Parents’ Relationship Quality and Children’s Behavior in Married and Cohabiting Families
While an extensive literature has shown that family structure is linked with child wellbeing, less well understood is how the dynamics within families affect children. Family systems theory posits that parents’ couple relationship is important for children’s well-being. In this paper, we use data from the Fragile Families and Child Wellbeing Study (N = 773) to examine how couple supportiveness in co-resident families is related to children’s externalizing and internalizing behavioral problems from child ages 3 to 9. Using latent growth curve and fixed effects models, we find that parents’ greater supportiveness is modestly associated with lower levels of children’s behavioral problems. Using cross-lagged structural equation models to examine the direction of the association, we find some evidence that relationship quality and children’s behavioral problems are reciprocally related. Overall, our study suggests that more positive couple interactions are beneficial for children residing with both of their biological parents.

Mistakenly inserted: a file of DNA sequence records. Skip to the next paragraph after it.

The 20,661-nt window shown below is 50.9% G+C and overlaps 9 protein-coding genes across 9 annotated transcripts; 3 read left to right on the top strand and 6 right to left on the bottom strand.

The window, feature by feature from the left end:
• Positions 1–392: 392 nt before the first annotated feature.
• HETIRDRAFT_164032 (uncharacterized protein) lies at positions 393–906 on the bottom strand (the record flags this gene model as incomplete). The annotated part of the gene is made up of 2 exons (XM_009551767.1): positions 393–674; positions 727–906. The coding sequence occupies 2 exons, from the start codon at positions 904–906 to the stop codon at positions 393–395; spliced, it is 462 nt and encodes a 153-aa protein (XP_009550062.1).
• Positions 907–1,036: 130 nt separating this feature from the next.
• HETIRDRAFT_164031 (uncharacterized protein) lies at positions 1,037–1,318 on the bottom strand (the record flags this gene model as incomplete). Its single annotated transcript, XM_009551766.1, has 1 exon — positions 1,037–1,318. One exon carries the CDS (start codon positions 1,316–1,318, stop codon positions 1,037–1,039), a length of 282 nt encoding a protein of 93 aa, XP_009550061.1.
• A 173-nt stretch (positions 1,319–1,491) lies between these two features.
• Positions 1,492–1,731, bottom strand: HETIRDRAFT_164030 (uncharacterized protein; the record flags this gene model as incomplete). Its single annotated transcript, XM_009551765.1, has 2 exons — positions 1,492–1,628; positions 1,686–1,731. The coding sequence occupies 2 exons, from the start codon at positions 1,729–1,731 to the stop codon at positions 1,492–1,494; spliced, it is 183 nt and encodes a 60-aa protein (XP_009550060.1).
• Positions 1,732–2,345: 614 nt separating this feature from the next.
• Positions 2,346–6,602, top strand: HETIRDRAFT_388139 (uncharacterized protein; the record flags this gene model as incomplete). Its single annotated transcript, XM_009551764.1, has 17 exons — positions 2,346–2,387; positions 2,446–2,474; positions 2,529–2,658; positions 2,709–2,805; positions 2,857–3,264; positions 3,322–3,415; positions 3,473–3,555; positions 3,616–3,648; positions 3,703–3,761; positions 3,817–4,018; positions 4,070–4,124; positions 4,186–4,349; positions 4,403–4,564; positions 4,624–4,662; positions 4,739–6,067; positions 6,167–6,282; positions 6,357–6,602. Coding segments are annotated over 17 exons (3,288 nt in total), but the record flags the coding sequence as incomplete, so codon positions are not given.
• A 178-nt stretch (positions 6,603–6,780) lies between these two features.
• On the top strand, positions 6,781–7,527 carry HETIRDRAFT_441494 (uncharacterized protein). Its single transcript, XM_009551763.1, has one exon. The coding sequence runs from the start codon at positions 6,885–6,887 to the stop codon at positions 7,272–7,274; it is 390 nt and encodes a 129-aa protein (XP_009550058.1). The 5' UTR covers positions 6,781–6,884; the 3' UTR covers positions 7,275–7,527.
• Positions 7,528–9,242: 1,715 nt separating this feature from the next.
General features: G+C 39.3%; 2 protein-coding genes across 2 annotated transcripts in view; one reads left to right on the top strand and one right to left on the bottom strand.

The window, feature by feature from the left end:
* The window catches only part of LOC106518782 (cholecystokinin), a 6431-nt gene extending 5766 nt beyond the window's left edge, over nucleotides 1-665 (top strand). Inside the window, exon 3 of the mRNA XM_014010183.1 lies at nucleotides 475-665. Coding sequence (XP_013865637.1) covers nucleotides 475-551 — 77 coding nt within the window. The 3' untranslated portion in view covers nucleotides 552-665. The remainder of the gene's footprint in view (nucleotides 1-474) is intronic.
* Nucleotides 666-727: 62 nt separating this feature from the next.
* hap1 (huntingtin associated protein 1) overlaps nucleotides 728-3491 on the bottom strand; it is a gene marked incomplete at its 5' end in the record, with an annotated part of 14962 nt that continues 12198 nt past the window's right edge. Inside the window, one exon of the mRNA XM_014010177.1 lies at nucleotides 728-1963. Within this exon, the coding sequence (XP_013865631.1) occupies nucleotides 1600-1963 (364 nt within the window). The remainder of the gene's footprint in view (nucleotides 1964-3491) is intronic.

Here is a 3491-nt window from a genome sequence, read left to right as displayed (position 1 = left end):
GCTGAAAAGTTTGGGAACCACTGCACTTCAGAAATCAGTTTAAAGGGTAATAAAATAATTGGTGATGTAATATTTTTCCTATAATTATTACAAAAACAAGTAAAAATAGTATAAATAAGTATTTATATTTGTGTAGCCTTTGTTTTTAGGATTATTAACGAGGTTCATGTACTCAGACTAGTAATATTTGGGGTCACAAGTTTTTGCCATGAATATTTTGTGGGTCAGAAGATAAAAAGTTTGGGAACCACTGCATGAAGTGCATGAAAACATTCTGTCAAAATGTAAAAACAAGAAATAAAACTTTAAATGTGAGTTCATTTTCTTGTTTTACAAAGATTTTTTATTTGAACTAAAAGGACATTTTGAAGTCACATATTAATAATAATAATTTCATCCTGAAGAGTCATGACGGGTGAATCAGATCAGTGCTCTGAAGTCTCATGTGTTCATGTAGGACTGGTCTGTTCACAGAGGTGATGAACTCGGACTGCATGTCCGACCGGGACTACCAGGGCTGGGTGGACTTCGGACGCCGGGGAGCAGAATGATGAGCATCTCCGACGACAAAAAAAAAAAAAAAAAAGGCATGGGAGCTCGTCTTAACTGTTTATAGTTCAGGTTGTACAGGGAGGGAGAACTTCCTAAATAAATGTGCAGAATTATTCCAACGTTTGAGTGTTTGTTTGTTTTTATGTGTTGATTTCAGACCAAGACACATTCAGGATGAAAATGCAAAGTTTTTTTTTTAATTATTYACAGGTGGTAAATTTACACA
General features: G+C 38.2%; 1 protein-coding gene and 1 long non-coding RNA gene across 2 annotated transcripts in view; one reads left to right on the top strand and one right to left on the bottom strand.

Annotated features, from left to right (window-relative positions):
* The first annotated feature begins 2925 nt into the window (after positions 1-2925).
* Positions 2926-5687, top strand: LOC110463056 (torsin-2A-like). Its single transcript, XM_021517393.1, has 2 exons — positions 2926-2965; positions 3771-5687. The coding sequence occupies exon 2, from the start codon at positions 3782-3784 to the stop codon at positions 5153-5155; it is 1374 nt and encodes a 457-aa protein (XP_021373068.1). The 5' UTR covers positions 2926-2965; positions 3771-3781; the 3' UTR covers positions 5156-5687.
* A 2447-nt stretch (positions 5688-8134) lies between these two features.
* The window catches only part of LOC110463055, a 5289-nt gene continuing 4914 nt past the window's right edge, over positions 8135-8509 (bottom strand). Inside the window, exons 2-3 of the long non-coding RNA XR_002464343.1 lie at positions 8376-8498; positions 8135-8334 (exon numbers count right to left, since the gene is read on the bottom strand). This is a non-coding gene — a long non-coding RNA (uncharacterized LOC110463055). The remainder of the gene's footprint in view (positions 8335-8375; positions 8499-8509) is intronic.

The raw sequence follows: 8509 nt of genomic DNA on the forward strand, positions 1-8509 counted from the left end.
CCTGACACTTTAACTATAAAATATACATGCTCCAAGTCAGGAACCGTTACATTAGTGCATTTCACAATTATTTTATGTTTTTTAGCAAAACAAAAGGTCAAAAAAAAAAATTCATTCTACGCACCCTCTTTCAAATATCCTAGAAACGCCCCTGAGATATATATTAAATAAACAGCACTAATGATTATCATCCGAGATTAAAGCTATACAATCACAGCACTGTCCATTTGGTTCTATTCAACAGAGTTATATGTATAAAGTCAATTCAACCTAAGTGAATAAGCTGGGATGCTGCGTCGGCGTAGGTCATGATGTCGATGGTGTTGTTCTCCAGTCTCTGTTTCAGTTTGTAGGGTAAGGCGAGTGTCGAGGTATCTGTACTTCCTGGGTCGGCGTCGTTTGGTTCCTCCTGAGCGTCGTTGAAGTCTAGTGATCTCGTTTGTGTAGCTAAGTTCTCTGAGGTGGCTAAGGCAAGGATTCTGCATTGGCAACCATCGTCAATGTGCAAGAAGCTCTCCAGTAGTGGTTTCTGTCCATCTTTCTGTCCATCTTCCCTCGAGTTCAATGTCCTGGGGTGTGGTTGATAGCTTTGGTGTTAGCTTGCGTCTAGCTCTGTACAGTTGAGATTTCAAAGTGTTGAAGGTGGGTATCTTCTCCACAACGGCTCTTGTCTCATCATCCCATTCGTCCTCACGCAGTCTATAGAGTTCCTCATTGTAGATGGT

|Date of creation:||May 2013|
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- Patrick Royston, 2004. "Multiple imputation of missing values," Stata Journal, StataCorp LP, vol. 4(3), pages 227-241, September.
- Gabriella Conti & James J. Heckman, 2012.
"The Economics of Child Well-Being,"
NBER Working Papers
18466, National Bureau of Economic Research, Inc.
- Nancy Reichman & Hope Corman & Kelly Noonan, 2004. "Effects of child health on parents’ relationship status," Demography, Springer, vol. 41(3), pages 569-584, August.
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